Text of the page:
As I've written before, it does require you to learn and remember the location and function that you assign to the buttons. What's more, some buttons have slightly different behaviors depending whether you simply push them or push and hold.

When a T lens is attached, the camera recognizes this and automatically adjusts the viewfinder view. It does not mask off the viewfinder and display a smaller image. Rather, it enlarges the image, which is very nice. You always view a full-size image, and you don’t get that claustrophobic feeling of peering through a tunnel , which used to happen with some cropped-sensor DSLRs.

Being a mirrorless camera, it's reasonably quiet when when taking a photo. Keep in mind, though, that the noise level inside the Javits Center is fairly high

In the few moments that I had with the camera, I couldn’t figure out how to set it to continuous mode. I would have liked to have tried the claimed 11 frames per second and check the viewfinder response.

The SL had a very good feel. It feels extremely solid and well made, as you would expect of a Leica. It feels like a very high quality camera.

However, it still helps if you have man-sized hands, because this is a large camera. I think smaller hands might have trouble reaching some of the dials. With the battery grip attached, it’s a handful. But the same can be said of the Nikon D4S or the Canon 1DS models with their extra battery grips.

The 24-90mm Vario-Elmarit has a big name that is befitting of a big lens. The barrel extends while zooming, but no external parts move when focusing. It focuses smoothly, although you can feel helicals mesh while zooming. If you were to use this for movies, you might opt for a different lens. It can use Leica’s cinema lenses with the proper adapter. In fact, with the proper adapter, you can use a wide range of lenses: T, S and cinematic lenses, as well as the classic M and presumably any screw-mount lens with a proper adapter.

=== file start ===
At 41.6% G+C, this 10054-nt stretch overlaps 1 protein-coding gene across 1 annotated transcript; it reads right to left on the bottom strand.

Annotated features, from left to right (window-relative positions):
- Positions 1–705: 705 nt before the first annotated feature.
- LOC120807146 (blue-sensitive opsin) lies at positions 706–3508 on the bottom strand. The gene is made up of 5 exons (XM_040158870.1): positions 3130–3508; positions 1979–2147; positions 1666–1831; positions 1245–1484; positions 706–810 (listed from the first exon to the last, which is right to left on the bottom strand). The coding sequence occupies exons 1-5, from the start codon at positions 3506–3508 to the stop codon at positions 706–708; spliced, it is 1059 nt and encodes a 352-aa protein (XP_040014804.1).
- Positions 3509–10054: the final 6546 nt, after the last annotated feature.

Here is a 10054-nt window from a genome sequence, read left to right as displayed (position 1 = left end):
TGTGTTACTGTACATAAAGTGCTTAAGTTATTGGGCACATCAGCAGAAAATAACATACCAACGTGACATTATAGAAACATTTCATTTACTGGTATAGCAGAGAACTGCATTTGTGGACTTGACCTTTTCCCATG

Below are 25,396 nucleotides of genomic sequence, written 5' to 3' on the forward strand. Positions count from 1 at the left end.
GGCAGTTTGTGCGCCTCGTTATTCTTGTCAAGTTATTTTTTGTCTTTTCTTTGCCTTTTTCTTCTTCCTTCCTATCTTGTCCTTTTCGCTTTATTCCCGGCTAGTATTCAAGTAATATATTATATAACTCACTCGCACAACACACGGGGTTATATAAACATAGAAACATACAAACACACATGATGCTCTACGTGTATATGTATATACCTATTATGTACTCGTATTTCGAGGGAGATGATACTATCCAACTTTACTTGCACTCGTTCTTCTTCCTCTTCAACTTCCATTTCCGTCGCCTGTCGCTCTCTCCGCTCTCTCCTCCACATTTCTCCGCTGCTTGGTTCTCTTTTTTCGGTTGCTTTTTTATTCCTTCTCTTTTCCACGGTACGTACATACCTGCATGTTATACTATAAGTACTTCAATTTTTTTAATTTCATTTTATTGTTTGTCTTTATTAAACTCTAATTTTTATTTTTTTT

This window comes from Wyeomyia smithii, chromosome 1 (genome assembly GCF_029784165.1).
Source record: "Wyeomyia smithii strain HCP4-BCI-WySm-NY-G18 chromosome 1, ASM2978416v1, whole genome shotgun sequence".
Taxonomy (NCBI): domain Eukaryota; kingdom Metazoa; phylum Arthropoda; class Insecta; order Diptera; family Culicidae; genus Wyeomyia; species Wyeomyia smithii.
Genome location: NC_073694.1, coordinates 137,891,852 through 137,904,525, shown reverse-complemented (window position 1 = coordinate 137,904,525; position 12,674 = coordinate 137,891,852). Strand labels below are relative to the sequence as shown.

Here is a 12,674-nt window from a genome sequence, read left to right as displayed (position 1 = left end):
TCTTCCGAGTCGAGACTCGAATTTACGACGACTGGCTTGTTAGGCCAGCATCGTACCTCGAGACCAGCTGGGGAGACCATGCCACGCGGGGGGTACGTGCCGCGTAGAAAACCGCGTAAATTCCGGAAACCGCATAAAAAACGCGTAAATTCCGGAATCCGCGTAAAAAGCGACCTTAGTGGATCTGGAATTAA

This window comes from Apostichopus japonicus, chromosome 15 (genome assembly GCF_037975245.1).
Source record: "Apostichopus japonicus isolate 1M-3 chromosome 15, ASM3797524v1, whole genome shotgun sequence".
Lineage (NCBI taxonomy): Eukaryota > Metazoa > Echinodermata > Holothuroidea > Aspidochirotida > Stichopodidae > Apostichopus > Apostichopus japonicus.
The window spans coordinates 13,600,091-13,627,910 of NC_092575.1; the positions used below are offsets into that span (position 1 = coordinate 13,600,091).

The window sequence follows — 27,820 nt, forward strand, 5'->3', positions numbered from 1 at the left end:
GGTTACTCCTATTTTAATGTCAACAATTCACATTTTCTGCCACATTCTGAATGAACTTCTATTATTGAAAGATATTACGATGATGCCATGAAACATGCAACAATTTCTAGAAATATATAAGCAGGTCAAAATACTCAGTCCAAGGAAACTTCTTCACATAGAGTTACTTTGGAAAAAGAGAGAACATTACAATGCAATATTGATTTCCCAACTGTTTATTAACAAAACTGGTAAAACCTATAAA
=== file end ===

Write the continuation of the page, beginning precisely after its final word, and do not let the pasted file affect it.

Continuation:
Leica has announced three lenses, and only the 24-90mm zoom is available now. A 90-280mm Vario-Elmarit and a 50mm Summilux will follow in 2014. The Leica rep couldn’t say what lenses the company plans in the future. I would surmise that much of it would have to do with whether the camera sells.

Keep in mind that a company doesn’t release a product on a whim. It creates a product based on perceived need and projections. I have no doubt that the development of future lenses will occur once sales targets have been met. After all, without camera sales, there is no reason to create more lenses.

I wouldn't expect Canon and Nikon shooters will dump their systems and flock to Leica. However, I do see an opportunity for Leica to build a market among the pros who want a special camera for certain shoots, as well as those who might already own other Leica cameras.

Photographers sometimes forget that it's perfectly acceptable to own more than one camera system. Other possible buyers might include studio photographers who want an alternative to a DSLR or one of the very costly digital medium format systems.

With a price of US$12,000+ for the body and 24-90mm Vario-Elmarit, it's not going to be an impulse buy. But for those who can afford it, it should be one heck of a fun ride.

With a T-system lens mounted, the SL looks smaller than it actually is.

About the Author

Mike Elek is a longtime journalist and was one of the original editors for The Wall Street Journal Online. He also has worked as a reporter and editor in Pittsburgh; Philadelphia; Vineland, N.J.; Poughkeepsie, N.Y.; New York City; and Hong Kong. He is a U.S. Air Force veteran. He shoots with film and digital cameras.